The most difficult decision that any pet owner has to make is the decision to put a pet to sleep.  We are not complacent in any way about the feelings of the individuals and families concerned and we fully respect that the process will be an incredibly difficult time and that everyone deals with it in different ways.

Your vet is the most qualified person to assist you with an informed decision and it is not a decision that they themselves will come to lightly. They will consider all aspects of the circumstances involved and ascertain the quality of life that your animal is experiencing. You yourself know your pet better than anyone else and will probably know when the time has come to let your pet go, but your vet will be there to provide advice when you require it.

The link below provides some information which you may find helpful if you are trying to deal with the loss of a pet.

Blue Cross Pet Bereavement Support

We also have available at the Practice a book, ‘Missing My Pet’, which could prove helpful with the difficult task of helping support children trying to come to terms with the death of a pet.

Written by 6-year-old Alex Lambert whose much loved dog, Star, has died, it gives a child’s perspective on the time surrounding Star’s death.  It also includes a section written by Alex’s mum, containing practical help and advice aimed at parents.

The Pet Travel Scheme

The Pet Travel Scheme (PETS) was introduced in 2000 and is the system that allows pet dogs, cats and ferrets from certain countries to enter the UK without quarantine, as long as the rules of the scheme are adhered to. It also means that people living in the UK can take their dogs, cats and ferrets to other European Union (EU) countries and return with them to the UK without the need for quarantine.

The Regulations are very detailed and we would recommend that your first step should be to visit the gov.uk website for information. It is well worth researching the regulations in good time before traveling, as it can be stressful arranging travel at the last minute.

Pet Travel Scheme at a glance (regulations as of 1st Jan 2012):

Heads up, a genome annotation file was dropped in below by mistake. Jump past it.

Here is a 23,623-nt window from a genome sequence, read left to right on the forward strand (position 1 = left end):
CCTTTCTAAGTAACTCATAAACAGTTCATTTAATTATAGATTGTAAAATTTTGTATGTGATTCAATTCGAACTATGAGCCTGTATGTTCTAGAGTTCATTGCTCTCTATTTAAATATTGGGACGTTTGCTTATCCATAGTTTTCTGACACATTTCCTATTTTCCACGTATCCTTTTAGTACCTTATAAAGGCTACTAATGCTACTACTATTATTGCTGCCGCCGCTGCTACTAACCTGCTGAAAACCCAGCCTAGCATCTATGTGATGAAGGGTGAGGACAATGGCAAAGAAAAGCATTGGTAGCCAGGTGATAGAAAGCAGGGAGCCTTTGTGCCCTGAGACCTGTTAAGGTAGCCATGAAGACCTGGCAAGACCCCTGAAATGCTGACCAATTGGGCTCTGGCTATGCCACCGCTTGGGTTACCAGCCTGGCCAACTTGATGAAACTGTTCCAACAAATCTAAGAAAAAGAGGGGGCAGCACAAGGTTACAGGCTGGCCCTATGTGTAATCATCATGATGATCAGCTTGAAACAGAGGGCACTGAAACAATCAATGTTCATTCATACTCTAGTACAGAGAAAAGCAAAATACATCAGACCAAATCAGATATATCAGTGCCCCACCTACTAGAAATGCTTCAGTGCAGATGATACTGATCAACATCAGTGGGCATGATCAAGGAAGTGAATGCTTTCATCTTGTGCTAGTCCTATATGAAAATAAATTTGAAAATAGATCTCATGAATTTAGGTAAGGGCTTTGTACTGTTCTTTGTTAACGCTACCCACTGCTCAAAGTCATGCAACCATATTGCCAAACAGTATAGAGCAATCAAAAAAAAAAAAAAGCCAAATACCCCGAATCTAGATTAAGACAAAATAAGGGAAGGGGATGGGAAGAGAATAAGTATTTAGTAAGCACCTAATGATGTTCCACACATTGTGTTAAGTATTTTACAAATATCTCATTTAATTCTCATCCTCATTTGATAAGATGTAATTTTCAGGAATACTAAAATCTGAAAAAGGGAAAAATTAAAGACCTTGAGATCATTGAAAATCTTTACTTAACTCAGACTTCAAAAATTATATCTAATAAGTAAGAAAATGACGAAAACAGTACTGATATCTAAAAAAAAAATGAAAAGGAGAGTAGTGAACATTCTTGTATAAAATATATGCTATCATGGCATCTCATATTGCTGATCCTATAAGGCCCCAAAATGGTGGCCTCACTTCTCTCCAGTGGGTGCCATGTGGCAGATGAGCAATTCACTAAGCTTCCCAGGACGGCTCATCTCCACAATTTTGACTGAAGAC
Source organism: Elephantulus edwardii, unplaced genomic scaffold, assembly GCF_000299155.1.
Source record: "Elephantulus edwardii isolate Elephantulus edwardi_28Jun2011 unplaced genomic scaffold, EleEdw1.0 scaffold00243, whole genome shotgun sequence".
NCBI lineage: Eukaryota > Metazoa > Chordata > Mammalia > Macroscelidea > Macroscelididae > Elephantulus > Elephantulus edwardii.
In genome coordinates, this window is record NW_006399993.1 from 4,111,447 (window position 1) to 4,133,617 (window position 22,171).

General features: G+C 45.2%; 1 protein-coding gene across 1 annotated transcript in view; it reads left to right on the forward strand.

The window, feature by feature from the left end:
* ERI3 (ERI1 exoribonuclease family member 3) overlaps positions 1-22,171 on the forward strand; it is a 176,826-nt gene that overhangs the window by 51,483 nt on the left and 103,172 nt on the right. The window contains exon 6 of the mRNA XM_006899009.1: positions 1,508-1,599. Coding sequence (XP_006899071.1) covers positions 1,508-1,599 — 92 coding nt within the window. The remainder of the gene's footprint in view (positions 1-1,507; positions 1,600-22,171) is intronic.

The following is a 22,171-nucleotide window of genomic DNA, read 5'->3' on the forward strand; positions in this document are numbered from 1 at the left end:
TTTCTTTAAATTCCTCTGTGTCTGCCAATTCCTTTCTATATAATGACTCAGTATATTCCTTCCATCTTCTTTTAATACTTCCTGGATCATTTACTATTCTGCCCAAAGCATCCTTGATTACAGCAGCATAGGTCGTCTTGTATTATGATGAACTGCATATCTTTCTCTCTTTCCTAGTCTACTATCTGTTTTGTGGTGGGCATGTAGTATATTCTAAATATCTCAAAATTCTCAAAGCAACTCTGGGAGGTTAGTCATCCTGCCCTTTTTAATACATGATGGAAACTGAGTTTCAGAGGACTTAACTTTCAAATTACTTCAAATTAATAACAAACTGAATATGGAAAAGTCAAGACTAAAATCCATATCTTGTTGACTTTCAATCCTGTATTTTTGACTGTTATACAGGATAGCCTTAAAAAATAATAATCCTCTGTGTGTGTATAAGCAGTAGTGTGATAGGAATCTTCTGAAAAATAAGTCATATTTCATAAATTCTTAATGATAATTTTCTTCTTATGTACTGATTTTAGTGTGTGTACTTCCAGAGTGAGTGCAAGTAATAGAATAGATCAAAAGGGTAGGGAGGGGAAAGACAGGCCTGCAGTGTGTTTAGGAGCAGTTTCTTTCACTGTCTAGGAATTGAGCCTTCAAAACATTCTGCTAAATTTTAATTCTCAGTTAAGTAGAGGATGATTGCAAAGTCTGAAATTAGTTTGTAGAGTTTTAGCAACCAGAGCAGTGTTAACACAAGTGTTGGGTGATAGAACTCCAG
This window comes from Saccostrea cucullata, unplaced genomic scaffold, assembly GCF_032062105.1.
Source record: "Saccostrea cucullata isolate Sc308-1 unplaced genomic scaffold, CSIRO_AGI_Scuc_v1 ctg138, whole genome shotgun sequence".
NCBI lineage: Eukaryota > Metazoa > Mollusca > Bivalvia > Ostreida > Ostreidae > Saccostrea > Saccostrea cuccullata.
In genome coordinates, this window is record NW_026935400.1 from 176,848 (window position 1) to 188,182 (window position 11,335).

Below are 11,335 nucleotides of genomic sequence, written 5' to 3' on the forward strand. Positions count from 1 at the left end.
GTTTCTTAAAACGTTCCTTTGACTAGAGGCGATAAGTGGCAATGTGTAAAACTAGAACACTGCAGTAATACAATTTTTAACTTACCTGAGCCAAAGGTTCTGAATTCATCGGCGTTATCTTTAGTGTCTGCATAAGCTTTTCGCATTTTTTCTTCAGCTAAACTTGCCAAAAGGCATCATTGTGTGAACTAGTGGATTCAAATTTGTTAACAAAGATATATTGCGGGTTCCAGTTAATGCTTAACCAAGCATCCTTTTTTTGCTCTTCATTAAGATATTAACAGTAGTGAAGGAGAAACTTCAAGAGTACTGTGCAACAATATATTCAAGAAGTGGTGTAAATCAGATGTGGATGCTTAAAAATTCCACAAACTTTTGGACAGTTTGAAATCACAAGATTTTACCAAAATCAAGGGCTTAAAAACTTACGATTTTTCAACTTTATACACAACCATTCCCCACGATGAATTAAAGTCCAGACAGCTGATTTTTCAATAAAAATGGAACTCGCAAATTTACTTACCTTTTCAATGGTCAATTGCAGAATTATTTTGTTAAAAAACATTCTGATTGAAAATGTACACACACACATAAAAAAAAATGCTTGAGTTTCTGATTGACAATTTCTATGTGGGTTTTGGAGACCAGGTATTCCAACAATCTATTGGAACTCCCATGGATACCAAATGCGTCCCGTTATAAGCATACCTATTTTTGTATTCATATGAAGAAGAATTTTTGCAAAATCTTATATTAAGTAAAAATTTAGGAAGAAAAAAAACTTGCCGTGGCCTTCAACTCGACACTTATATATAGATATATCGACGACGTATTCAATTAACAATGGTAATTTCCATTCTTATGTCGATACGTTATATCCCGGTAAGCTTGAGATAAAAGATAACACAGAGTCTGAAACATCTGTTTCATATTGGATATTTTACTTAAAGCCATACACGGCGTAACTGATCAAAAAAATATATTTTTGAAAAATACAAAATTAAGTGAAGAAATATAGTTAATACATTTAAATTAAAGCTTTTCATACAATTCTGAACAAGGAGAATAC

The MINIMUM amount of time needed is 21 days – this is from the day after the rabies vaccination to the first date at which you are allowed to travel. It is strongly recommended that you leave at least a month, and ideally longer, before travelling. If there are unforeseen circumstances such as your vaccination having to be delayed due to your pets’ illness, or for any other reason, you will not be allowed to travel – and we would hate for your trip to be delayed or ruined!

Passport

Each pet will need an official passport, issued by a registered vet, before being allowed to travel abroad. Our receptionists will make you a double appointment so you have plenty of time to ask any questions you may have.

We will check all of your contact and animal details are correct, and will endeavour to fill in the paperwork and issue your passport to be collected within a few days. Please inform reception when booking if you need the passport completed on the day and we will do our best to accommodate you.

Microchip

We will ensure your pet has a functioning microchip, and that the number is correct. If necessary, we are happy to implant a chip during the appointment.

Rabies Vaccination

Your pet will need an up-to-date rabies vaccination, consisting of a single vaccine followed by boosters every three years.

Tapeworm Treatment

Before returning to the UK after traveling abroad, your pet will need a licensed tapeworm treatment to be administered by a vet in the country you are visiting and recorded in your pets’ passport, within 24 and 120 hours before returning to the UK.

There are additional regulations regarding the mode of transport and specified carriers you are permitted to use.

The above regulations apply to EU or non-EU listed countries, as defined on the DEFRA website. There will be additional rules relating to non-listed countries. There may well be other specific threats that you need to be aware of depending on where you are traveling to (including certain more exotic diseases and parasites).

Read the full regulations on the government website and if you have any questions then please ask one of our vets and we will be pleased to help.